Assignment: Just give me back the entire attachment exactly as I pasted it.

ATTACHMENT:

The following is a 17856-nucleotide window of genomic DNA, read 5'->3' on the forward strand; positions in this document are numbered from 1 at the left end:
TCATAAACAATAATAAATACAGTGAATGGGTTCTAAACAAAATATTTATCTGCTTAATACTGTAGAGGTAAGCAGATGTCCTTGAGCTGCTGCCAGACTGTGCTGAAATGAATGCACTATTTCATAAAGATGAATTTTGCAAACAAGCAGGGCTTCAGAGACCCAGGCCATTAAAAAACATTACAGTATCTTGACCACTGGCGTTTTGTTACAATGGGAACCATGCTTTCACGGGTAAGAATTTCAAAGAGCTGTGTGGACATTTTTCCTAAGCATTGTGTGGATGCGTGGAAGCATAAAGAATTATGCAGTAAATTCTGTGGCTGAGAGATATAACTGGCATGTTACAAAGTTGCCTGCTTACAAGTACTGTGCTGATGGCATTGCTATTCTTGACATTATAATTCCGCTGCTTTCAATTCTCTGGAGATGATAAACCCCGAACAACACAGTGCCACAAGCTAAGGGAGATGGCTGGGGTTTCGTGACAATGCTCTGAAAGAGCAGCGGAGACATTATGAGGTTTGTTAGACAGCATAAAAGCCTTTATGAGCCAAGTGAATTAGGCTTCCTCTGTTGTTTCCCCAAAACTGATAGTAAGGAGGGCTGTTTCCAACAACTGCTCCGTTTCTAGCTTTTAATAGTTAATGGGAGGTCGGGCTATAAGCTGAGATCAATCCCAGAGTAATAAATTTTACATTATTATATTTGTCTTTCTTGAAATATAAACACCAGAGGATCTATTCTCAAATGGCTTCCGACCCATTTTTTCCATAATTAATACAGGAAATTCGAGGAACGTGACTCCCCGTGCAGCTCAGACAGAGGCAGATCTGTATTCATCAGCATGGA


The following is a 17856-nucleotide window of genomic DNA, read 5'->3' on the forward strand; positions in this document are numbered from 1 at the left end:
TCATAAACAATAATAAATACAGTGAATGGGTTCTAAACAAAATATTTATCTGCTTAATACTGTAGAGGTAAGCAGATGTCCTTGAGCTGCTGCCAGACTGTGCTGAAATGAATGCACTATTTCATAAAGATGAATTTTGCAAACAAGCAGGGCTTCAGAGACCCAGGCCATTAAAAAACATTACAGTATCTTGACCACTGGCGTTTTGTTACAATGGGAACCATGCTTTCACGGGTAAGAATTTCAAAGAGCTGTGTGGACATTTTTCCTAAGCATTGTGTGGATGCGTGGAAGCATAAAGAATTATGCAGTAAATTCTGTGGCTGAGAGATATAACTGGCATGTTACAAAGTTGCCTGCTTACAAGTACTGTGCTGATGGCATTGCTATTCTTGACATTATAATTCCGCTGCTTTCAATTCTCTGGAGATGATAAACCCCGAACAACACAGTGCCACAAGCTAAGGGAGATGGCTGGGGTTTCGTGACAATGCTCTGAAAGAGCAGCGGAGACATTATGAGGTTTGTTAGACAGCATAAAAGCCTTTATGAGCCAAGTGAATTAGGCTTCCTCTGTTGTTTCCCCAAAACTGATAGTAAGGAGGGCTGTTTCCAACAACTGCTCCGTTTCTAGCTTTTAATAGTTAATGGGAGGTCGGGCTATAAGCTGAGATCAATCCCAGAGTAATAAATTTTACATTATTATATTTGTCTTTCTTGAAATATAAACACCAGAGGATCTATTCTCAAATGGCTTCCGACCCATTTTTTCCATAATTAATACAGGAAATTCGAGGAACGTGACTCCCCGTGCAGCTCAGACAGAGGCAGATCTGTATTCATCAGCATGGA